Google Android + Apple iOS. I am cheating a bit by not picking a winner, but let me explain.  I think that Apple will continue to lead in terms of user experience, profit, and driving operating system innovation.  I think that Google will drive search, cloud computing, and form factor variety.  Google won’t make anywhere near the amount of money that Apple will, but I don’t think that’s their point.  They needed Android to prevent Apple from completely dominating the next generation of computing like Microsoft did in the 90s / 00s.  I think emerging markets will heavily break toward Android based devices because Apple simply will not make devices *that* cheap, or devices focused on specific niches.  Apple will gain market share in richer countries as a result of their increasing carrier presence, and especially once they add a lower price form factor like they did with the iPod.  One caveat in the rich countries is that I can’t predict how the vastly increasing presence of various computing devices in the near term will affect Android distribution – I don’t see iOS in your fridge, or your microwave, or your streetlamp – but maybe Google will go in that direction.

Why does Microsoft keep messing up?

March 14, 2011

So after reading about Microsoft’s latest failings with Windows 7 Phone, where they had massive problems with a minor update and have had to push back some pretty basic functionality I found myself prepared to write a blog post about their continuing struggles “getting it right”.  IE’s market share is barely more than half what it was ten years ago, they completely missed the boat on tablets, Ballmer is known more for missteps and wild antics than great business strategy.  Their share price really does reflect some of the struggles they’ve had, and it seems like a lot of folks think the company is performing worse than in the past.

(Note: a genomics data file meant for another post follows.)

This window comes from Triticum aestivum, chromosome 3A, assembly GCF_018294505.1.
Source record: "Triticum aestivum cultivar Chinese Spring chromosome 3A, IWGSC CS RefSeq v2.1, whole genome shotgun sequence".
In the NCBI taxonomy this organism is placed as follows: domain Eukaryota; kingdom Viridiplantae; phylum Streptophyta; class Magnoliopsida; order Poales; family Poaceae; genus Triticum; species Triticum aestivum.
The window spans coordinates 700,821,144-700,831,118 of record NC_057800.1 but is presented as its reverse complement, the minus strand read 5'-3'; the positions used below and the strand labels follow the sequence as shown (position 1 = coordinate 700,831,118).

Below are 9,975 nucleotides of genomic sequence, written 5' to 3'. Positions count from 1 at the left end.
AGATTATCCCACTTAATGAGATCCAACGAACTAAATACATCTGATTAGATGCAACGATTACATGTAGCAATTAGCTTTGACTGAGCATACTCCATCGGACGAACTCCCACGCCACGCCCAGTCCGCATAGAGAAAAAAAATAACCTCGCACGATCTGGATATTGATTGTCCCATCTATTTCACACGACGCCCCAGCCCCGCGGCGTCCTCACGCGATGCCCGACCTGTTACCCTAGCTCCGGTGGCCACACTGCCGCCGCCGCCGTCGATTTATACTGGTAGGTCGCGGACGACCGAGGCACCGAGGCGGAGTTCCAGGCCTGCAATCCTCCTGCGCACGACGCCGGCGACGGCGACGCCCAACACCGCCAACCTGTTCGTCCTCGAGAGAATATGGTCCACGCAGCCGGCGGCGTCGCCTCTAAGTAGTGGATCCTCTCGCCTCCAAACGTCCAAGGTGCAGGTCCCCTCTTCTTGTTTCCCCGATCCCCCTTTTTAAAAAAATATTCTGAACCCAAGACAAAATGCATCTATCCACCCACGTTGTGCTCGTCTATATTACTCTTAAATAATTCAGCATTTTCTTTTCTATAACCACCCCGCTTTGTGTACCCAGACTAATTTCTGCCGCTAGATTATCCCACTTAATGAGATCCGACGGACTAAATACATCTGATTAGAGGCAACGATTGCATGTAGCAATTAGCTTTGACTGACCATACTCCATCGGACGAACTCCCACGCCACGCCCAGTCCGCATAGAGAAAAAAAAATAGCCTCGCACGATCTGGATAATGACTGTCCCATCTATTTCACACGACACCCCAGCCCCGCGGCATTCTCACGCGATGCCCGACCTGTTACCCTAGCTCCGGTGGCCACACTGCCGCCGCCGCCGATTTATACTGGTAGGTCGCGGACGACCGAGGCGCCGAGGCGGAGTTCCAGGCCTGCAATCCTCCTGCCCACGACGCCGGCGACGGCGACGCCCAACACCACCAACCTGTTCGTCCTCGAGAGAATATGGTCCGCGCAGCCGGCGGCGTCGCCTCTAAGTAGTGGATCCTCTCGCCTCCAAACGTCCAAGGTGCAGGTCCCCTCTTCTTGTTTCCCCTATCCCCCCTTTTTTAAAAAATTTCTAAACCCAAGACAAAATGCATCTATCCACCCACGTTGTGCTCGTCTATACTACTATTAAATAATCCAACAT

However, the more I think about it the more I realize that this probably isn’t the right opinion.  Yes, they are falling behind in mobile.  But let’s look at that for a moment.  They had ten years or so (including the Windows CE PDA days) of developing for mobile devices where their main competition was Palm – a company that just couldn’t figure out what to do with itself, RIM (Blackberry) – a glorified two way pager company, and Nokia (Symbian) – who never figured out that phones need good software.  After years of fumbling around and listening to analysts bad advice and letting its lead in smartphones go to RIM and Microsoft, Jon Rubenstein managed to get an excellent product out in barely a year and a half after joining – unfortunately it was about a year too late for Palm but it showed just how badly the company had let itself go after leading the PDA revolution (post Apple Newton – a brilliant product in its own right – yes I owned one).  The fact that RIM was doing great in the market showed that a special purpose device that works well has a place.  However, they were still struggling to improve their phones with fairly basic functionality such as *color* and actual web browsing.  Sure, the batteries lasted forever, they were very reliable, and very secure, but clearly there was a spot in the market that they weren’t filling.  Symbian, well … I don’t know much about Symbian.  I’ve heard rumors of this mythical platform that is now being abandoned by Nokia for Windows 7 Phone (perhaps I’ll post on how bad of an idea this is another day), but I’m not sure I’ve ever used one.  All I know is that developers complained about it a lot, so considering they had years to fix the problem I’m going to lump them in with Palm under “bad management”.